For my example dish here, the ingredients starting from the top right and going clockwise in a circle are:  Peanut oil, chopped celery, 1 quartered medium onion, Kung Pao sauce (recipe below), raw peanuts, chili peppers, raw chicken cut to bite sized pieces, minced garlic and chopped carrots.

There are two common ingredients found in Kung Pao Chicken I did not use here.  Mushrooms and bell peppers.  Now I like mushrooms but unfortunately the other people eating this – my wife and two younger kids – don’t.  So it is omitted for this demonstration.  And while you will find bell peppers often in restaurant Kung Pao dishes too, in my humble opinion bell peppers are one of the most overused vegetables in Chinese and Thai cuisines.  It’s like a cheap filler to boost profits.  Take out expensive meats, put in cheap bell peppers.  Don’t get me wrong, I love bell peppers raw.  But cooked, you can taste them every time you burp for DAYS so I don’t like them in my stir fry.  But if you like bell peppers yourself by all means indulge yourself.

Now I have said in many other posts on Asian dishes that you must have extremely high heat.  I will say that it makes a much better tasting dish that gives that wok hei, or breath of the dragon taste.  That slight char flavor that many Chinese dishes are known for.  But I will not sit here and tell you it is a requirement.  You can make a delicious Kung Pao Chicken on your stove in a skillet.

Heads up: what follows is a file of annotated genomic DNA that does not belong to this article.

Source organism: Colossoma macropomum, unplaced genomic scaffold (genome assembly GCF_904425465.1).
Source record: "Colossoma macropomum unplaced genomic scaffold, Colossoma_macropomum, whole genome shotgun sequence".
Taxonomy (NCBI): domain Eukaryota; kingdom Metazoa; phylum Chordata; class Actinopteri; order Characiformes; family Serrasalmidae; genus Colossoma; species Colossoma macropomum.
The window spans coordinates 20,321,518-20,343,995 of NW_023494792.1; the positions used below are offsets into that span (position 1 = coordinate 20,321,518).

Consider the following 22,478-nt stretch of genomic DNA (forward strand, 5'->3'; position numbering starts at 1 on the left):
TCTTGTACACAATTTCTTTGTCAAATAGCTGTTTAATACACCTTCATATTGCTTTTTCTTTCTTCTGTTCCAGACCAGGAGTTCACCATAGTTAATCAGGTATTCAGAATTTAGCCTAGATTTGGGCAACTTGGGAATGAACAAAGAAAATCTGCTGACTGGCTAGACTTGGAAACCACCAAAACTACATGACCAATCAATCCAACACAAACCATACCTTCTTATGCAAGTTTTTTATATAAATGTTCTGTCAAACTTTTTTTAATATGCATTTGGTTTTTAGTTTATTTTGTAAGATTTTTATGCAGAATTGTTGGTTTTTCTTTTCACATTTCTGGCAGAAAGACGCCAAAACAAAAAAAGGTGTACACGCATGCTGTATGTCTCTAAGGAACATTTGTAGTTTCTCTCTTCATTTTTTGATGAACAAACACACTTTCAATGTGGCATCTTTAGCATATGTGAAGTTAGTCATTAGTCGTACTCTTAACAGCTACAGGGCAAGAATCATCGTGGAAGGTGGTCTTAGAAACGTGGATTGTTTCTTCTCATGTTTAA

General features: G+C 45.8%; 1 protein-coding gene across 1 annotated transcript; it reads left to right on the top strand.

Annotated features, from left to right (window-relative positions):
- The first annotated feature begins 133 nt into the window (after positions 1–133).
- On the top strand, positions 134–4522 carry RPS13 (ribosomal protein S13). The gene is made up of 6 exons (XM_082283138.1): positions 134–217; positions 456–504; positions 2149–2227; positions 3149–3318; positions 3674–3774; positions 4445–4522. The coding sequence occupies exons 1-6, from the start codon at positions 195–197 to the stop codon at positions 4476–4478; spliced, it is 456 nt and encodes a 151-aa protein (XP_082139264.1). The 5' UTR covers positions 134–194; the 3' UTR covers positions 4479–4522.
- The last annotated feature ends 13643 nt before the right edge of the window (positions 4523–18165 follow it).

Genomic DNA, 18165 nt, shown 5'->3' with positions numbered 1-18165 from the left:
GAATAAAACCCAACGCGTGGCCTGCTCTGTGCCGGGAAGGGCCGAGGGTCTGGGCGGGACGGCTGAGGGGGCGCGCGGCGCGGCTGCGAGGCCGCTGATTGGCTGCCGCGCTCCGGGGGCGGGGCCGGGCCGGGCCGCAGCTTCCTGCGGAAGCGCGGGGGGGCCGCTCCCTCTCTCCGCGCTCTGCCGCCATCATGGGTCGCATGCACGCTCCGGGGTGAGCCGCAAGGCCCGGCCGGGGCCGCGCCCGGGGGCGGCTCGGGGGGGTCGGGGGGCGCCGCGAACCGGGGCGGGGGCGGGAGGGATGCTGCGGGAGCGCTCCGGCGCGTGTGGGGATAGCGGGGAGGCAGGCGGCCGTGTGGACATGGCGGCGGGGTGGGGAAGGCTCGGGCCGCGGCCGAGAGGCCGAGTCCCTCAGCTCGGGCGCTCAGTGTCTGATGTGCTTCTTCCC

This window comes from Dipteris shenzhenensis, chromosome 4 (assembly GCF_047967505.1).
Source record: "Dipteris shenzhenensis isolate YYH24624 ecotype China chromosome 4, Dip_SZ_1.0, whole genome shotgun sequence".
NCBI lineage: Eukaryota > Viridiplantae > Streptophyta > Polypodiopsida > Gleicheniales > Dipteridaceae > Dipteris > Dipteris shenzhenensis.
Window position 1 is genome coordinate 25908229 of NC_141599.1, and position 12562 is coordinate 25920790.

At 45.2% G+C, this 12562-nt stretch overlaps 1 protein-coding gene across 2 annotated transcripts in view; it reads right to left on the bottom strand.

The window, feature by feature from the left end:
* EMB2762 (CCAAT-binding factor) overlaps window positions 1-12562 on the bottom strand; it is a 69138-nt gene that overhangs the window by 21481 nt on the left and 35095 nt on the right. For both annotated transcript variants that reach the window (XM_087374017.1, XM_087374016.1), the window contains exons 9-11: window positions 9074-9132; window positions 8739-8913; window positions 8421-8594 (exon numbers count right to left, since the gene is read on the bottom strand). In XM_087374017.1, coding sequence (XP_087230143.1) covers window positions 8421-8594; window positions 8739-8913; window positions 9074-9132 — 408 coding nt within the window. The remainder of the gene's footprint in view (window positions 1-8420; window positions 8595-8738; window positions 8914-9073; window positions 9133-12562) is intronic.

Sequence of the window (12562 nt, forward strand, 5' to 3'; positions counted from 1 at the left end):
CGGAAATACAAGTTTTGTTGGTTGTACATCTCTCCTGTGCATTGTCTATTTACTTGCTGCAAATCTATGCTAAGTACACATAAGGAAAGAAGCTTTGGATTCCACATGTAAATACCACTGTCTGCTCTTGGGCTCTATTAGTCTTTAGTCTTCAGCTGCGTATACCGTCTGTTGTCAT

With me, since I have the tools, I fire up my mighty wok burner and set my 18″ wok on it.


After getting the wok and oil very hot, my carrots go in.  They need a little bit longer than the other ingredients to get tender.  Because of the high heat, this whole meal will be done in under 2 minutes and 30 seconds.


I add my chicken and peanuts next.  In the time it takes the chicken to become opaque, the peanuts will more than roast enough in that hot oil.  Look at that smoke – that’s giving us some good flavor.


All the ingredients are added next except for the sauce.  I cook everything here for another 35-45 seconds.  But with the sauce. that gets stirred in quickly and gets thick within seconds because of the starch right before we finish.